Whereas the USSR and subsequently the Russian Federation maintained a No First Use deterrent posture until 1993, the US has since at least the 1980s pursued a nuclear war fighting posture dedicated to coercive bargaining, escalation dominance, and flexible response. It developed limited nuclear options in the late 1960s. Given its Cold War lack of conventional war fighting capability in Europe, it relied on an extended deterrence policy to defend allies by threatening nuclear attack in the case of a conventional invasion of NATO countries. The US views the threat of nuclear attack as a bargaining tool, and maintains the credibility of its threats by posing risks of escalation incorporating elements of chance. Presently it embraces a posture of “calculated ambiguity” with no red lines to maintain its total freedom in conflict situations.

Thus, whether Finns acknowledge the geopolitical consequences of joining NATO or not, their country moves from being a non-aligned non-nuclear-weapons state to one wherein a non-democratic military alliance will determine how their border security operates, and what weapons systems are deployed in their state. How does the Ukraine conflict end now that diplomatic solutions recede and western military ambitions grow? It could be a protracted conflict that does not spill much beyond those borders, nor escalate into bigger arenas. However, with extensive economic sanctions on Russia and agricultural setbacks in Ukraine, the war is already challenging European financial prosperity and global supply chains. While western nations are certain of Russia’s moral transgression, many nations either supported Russia (including China) or abstained in recent UN voting. Many of these states may be guessing that siding with Russia and China is hedge against US and western dominance.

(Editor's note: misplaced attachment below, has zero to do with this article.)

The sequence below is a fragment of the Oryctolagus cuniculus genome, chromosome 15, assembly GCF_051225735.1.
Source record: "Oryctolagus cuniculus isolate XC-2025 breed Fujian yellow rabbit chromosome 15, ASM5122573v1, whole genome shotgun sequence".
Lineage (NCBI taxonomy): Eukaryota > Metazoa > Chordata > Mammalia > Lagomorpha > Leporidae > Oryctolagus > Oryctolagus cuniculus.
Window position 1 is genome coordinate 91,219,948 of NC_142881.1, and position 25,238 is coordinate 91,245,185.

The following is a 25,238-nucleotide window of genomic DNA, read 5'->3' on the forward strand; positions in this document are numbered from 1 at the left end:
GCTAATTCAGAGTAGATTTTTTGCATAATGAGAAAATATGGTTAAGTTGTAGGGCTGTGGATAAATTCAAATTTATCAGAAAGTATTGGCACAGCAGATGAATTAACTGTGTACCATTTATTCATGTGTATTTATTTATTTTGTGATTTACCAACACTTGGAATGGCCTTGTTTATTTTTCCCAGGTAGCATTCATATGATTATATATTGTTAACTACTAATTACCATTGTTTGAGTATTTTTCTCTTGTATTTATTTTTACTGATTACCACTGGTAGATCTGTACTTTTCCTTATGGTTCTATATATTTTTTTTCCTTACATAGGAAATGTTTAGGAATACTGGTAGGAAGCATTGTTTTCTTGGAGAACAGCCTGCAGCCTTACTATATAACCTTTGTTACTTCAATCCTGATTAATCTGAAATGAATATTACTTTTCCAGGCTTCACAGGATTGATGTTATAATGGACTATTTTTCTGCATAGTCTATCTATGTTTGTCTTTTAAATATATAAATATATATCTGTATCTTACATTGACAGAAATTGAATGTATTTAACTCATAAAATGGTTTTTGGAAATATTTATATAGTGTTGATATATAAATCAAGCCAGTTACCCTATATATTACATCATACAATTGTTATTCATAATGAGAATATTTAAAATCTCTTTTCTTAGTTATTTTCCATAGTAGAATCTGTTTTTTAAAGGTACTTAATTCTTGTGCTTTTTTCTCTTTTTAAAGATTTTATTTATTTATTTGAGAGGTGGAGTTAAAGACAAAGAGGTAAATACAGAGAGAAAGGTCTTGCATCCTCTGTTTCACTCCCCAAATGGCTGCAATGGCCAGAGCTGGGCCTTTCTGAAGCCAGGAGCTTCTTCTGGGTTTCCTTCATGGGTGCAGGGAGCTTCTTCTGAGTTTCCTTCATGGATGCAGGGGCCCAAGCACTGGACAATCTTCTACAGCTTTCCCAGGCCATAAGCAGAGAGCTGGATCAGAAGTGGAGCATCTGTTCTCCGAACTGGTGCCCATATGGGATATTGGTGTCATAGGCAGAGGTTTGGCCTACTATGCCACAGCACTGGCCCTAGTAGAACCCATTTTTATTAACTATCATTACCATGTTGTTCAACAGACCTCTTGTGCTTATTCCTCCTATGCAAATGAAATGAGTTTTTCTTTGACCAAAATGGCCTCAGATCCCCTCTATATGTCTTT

We do not question for one second why Finland, looking at what is happening in Ukraine, sees membership in NATO as the best means of ensuring its security. Nor do we justify Russia’s brutal and incompetent invasion in any way. But geography matters. Finland’s lengthy border with Russia puts it on the front line in future nuclear showdowns between East and West. This would be one thing if the US had adopted a defensive, No-First-Use deterrent policy; instead, its pursuit of nuclear supremacy creates genuine fear in Moscow and increases the possibility of war. A promised benefit of Finland and Sweden joining NATO was that the Nordic countries could exert influence on the alliance’s overall policies. However, with its overnight ascension, one wonders whether Finland has ceded this chance for influence already.

By S.M. Amadae, University of Helsinki, and Campbell Craig, Cardiff University

This is a "Viewpoint" opinion column. The views and opinions expressed in this article are those of the authors and do not necessarily reflect the views or position of The Helsinki Times. This column is not fact checked and HT is not be responsible for any possible inaccurate or incorrect statement in this article.